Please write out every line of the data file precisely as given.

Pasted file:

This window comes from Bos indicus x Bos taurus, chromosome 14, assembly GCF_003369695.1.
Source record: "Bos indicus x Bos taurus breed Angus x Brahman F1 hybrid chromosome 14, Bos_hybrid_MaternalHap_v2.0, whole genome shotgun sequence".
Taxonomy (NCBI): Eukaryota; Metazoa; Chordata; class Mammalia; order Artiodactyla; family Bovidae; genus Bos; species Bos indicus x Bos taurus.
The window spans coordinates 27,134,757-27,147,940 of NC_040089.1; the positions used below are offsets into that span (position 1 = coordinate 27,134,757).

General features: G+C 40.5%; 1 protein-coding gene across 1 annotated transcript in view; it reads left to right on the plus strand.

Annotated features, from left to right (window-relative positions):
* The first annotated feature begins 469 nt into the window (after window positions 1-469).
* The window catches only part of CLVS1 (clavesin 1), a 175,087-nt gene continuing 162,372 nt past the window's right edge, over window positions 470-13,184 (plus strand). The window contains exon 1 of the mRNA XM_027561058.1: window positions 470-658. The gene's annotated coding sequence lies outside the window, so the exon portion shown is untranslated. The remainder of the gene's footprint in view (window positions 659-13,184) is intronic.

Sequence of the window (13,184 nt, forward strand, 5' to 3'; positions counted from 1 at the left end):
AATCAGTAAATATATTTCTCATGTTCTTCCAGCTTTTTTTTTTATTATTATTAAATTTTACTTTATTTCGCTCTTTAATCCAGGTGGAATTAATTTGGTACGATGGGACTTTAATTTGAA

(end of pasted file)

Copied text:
This window comes from Bos indicus x Bos taurus, chromosome 14, assembly GCF_003369695.1.
Source record: "Bos indicus x Bos taurus breed Angus x Brahman F1 hybrid chromosome 14, Bos_hybrid_MaternalHap_v2.0, whole genome shotgun sequence".
Taxonomy (NCBI): Eukaryota; Metazoa; Chordata; class Mammalia; order Artiodactyla; family Bovidae; genus Bos; species Bos indicus x Bos taurus.
The window spans coordinates 27,134,757-27,147,940 of NC_040089.1; the positions used below are offsets into that span (position 1 = coordinate 27,134,757).

General features: G+C 40.5%; 1 protein-coding gene across 1 annotated transcript in view; it reads left to right on the plus strand.

Annotated features, from left to right (window-relative positions):
* The first annotated feature begins 469 nt into the window (after window positions 1-469).
* The window catches only part of CLVS1 (clavesin 1), a 175,087-nt gene continuing 162,372 nt past the window's right edge, over window positions 470-13,184 (plus strand). The window contains exon 1 of the mRNA XM_027561058.1: window positions 470-658. The gene's annotated coding sequence lies outside the window, so the exon portion shown is untranslated. The remainder of the gene's footprint in view (window positions 659-13,184) is intronic.

Sequence of the window (13,184 nt, forward strand, 5' to 3'; positions counted from 1 at the left end):
AATCAGTAAATATATTTCTCATGTTCTTCCAGCTTTTTTTTTTATTATTATTAAATTTTACTTTATTTCGCTCTTTAATCCAGGTGGAATTAATTTGGTACGATGGGACTTTAATTTGAA